Want to see Atlantic puffins? There is only one place to go in the United States: Maine.

How about a moose? Vacationland gives you a better chance than any other state.

Maybe looking to hook a wild brook trout – that famous game fish that has been here since the last ice age – look no further.

In fact, several species are the reason Maine is at the top of the list for wildlife watching in the country.

Tourism in Maine attracts 38 million visitors a year and in 2016 had an overall economic impact of more than $8.8 billion, according to the Maine Office of Tourism.

Moreover, of 1,407 tourists queried by the state in 2016, almost a third (or 28 percent) said they preferred wildlife watching to all other touring activities, such as enjoying ocean views or fall foliage or sightseeing.


And we ask: Why not? Maine is home to some of the largest populations of iconic wildlife species in the Northeast and, in some cases, the country.


In September 2016, the Friends of Goose Rocks Beach posted a video on its Facebook page of a big bull moose running along the incoming tide on the Kennebunkport beach.

OK, so moose are not so prolific in Maine to be found wandering the York County coast on a regular basis. But they do roam in greater densities in Maine than in any other state, including Alaska, said Maine moose biologist Lee Kantar.

There are between 50,000 and 70,000 moose in Maine, Kantar said. That’s not as high as the moose population across the vast wilderness of Alaska, he added, but it beats every other state in the Lower 48.

Alaska has an estimated 175,000 moose, according to the Alaska Department of Fish and Game.


But the Minnesota Department of Natural Resources – another big moose state – estimates there are about 3,450 moose there. New Hampshire and Vermont both have a few thousand, Kantar said.

And moose roam here in greater densities – as many as five per square mile in the northern forestland, Kantar said.

“I think for the most part across Alaska, except for maybe Fairbanks, we have areas in the state with greater densities,” Kantar said.

What helps moose thrive in Maine is the lack of wolves, Kantar said. Other regions of North America lacking wolves also have high moose densities, such as Cape Breton in Canada and Newfoundland.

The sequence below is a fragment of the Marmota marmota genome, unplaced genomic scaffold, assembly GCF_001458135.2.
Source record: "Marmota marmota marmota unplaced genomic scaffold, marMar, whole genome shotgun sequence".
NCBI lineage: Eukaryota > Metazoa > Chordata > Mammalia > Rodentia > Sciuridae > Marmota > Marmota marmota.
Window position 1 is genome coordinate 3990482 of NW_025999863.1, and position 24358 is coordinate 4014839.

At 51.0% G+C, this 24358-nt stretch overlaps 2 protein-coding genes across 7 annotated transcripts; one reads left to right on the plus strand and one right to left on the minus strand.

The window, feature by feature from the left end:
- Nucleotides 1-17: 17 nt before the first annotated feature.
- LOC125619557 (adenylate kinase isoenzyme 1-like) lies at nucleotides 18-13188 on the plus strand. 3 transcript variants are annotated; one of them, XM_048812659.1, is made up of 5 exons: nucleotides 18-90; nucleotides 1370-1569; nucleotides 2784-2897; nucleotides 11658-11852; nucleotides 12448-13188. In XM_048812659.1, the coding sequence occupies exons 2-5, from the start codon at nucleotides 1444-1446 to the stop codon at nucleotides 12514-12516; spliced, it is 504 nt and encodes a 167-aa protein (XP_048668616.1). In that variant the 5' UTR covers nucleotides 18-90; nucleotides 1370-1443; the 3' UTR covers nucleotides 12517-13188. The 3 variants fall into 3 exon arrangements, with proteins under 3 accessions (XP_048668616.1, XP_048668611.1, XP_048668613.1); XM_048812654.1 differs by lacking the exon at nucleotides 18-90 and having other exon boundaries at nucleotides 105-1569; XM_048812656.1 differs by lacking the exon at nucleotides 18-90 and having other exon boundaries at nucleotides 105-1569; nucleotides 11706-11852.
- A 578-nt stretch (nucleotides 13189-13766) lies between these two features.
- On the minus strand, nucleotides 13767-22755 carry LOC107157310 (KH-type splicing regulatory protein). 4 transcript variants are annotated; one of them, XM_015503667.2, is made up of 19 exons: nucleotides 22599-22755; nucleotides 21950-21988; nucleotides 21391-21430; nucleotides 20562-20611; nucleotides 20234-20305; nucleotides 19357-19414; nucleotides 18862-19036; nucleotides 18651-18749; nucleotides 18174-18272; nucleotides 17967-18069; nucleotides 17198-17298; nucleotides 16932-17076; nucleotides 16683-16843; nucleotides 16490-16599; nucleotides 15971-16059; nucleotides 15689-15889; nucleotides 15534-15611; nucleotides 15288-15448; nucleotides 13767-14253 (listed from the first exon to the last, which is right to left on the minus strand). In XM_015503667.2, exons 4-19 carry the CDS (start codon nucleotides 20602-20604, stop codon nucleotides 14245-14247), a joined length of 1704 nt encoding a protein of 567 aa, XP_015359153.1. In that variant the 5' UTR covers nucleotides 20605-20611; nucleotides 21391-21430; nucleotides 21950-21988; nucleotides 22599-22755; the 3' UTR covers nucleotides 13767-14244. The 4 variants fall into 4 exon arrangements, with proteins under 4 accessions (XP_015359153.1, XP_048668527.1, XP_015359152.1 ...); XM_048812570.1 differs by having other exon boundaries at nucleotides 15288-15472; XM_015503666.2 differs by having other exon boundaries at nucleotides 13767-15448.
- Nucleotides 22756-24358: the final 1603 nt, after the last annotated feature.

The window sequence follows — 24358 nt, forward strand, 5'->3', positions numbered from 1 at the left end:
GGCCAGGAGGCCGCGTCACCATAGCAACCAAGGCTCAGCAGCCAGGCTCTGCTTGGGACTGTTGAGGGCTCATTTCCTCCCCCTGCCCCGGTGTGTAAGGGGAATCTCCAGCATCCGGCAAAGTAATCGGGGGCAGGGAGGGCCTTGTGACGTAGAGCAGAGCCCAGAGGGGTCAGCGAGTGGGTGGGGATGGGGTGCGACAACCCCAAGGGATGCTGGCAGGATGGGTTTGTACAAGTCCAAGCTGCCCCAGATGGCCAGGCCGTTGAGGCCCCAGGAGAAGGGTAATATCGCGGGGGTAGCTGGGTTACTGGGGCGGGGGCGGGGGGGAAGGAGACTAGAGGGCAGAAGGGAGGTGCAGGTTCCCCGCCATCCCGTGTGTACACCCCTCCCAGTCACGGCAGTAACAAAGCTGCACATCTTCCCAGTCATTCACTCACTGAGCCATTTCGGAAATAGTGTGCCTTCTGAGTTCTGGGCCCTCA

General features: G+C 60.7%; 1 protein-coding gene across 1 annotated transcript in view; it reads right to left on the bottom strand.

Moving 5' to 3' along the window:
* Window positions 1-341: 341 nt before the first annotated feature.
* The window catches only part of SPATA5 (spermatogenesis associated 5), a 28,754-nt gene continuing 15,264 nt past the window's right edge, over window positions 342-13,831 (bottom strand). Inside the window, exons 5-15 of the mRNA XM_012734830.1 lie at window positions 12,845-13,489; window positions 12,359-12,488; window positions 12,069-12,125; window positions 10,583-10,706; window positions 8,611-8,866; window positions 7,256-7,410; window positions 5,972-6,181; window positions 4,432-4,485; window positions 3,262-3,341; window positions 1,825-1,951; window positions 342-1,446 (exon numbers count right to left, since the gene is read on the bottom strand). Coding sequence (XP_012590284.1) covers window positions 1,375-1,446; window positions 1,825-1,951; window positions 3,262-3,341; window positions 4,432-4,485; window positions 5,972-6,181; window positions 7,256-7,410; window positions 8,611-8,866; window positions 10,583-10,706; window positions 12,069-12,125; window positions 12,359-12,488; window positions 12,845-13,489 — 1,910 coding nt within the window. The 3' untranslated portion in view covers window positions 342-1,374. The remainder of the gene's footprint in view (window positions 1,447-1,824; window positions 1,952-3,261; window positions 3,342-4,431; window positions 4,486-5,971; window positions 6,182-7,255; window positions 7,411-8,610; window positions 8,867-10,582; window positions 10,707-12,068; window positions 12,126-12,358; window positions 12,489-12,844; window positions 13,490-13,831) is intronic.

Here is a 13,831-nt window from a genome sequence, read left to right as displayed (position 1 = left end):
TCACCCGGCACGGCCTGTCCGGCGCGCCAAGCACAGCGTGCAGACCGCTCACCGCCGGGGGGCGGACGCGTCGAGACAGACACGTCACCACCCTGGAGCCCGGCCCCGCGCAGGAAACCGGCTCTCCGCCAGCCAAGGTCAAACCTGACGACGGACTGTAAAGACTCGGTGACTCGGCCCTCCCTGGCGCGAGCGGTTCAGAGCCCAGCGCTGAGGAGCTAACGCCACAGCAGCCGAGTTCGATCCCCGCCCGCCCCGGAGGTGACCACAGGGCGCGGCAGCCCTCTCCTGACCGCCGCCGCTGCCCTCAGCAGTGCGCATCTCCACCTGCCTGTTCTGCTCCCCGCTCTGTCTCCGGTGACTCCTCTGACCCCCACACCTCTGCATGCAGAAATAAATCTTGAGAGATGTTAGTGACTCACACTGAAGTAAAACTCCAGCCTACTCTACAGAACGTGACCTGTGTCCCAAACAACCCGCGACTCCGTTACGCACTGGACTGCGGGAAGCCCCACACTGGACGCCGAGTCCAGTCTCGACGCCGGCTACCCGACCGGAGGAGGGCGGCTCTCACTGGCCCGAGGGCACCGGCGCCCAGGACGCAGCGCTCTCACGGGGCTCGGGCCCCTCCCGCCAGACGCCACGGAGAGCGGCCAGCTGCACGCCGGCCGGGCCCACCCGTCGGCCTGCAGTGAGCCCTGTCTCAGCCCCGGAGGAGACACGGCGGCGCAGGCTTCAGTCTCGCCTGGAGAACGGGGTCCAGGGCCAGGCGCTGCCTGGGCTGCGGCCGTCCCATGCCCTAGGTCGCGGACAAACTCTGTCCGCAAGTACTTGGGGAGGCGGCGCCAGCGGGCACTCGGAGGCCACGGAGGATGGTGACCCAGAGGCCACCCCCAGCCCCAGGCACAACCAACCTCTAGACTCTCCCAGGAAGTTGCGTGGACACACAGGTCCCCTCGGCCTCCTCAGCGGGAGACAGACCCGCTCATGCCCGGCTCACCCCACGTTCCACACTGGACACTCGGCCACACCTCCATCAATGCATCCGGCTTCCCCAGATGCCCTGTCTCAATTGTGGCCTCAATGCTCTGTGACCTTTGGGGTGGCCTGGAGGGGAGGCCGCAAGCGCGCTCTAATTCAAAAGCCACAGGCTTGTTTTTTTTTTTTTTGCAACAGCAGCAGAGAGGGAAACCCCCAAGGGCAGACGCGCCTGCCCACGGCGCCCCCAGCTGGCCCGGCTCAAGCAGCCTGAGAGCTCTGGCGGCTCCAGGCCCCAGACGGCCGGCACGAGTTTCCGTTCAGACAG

When Steve Kress of the National Audubon Society founded the Puffin Project in Maine in 1973, Atlantic puffins were all but extirpated here. The numbers had been depleted by hunting in the late 1800s, Kress said, and by 1901 there was just one pair.


Today there are more than 1,300 nesting pairs. And there are many more tourists who come to see them.

In fact, Maine is the only place in the United States where you can see an Atlantic puffin because here they are at the southern end of their range, Kress said. In North America the only place to see more Atlantic puffins is Newfoundland, which Kress said is the sweet spot for puffins, with as many as 100,000.

In Maine since the recovery effort, puffin watching has become quite common, he said.

“There are boats going out of Boothbay Harbor, New Harbor and Port Clyde, sometimes a few a day,” Kress said.


Maine is not the epicenter for loons in North America. That would be Canada, where somewhere near 1 million nest.


But it does boast the most nesting loons in the Northeast by a long shot, said Maine Audubon biologist Susan Gallow, who leads the state’s 34-year-old loon survey. Maine had just over 3,000 nesting pairs at last count, Gallo said. That’s up from 1,400 in the early 1980s.

“You could argue our estimate might be a little high or a little low, but whether the actual number is higher, we have twice as many,” Gallo said.

By comparison, Vermont has just over 90 pairs and New Hampshire has just under 300; while New York has around 1,000 pairs, Gallo said.

At last count Minnesota had around 10,000 individual birds, Gallo said. So Maine is not at the top of the U.S. in loon numbers, but it is one of the top five states, and it does reign in the Northeast.

“New Hampshire gets their loons from us (when the birds migrate there). So does Massachusetts,” Gallo said.



The Eastern Brook Trout Joint Venture, a partnership between state and federal agencies, and conservation organizations, calls Maine the last true stronghold for wild brook trout in the eastern United States. It’s almost an understatement.

According to the Joint Venture’s 2006 study Maine had twice the number of intact sub-watersheds for wild brook trout populations than all the other 16 states in the species’ range combined.

In Maine there are 578 lakes or ponds with wild brook trout populations that have never been stocked or not stocked in 25 years. That amounts to 97 percent of the remaining wild brook trout lakes and ponds in the species’ native range. By comparison, New Hampshire has three wild trout ponds, said Jeff Reardon, the New England director of Trout Unlimited. And Vermont has at least one wild brook trout pond, while New York has around 20, he said.

“It is an exceptionally rare resource elsewhere, and yet it’s quite common in Maine,” he said.

Only subscribers are eligible to post comments. Please subscribe or login first for digital access. Here’s why.

Use the form below to reset your password. When you've submitted your account email, we will send an email with a reset code.

filed under: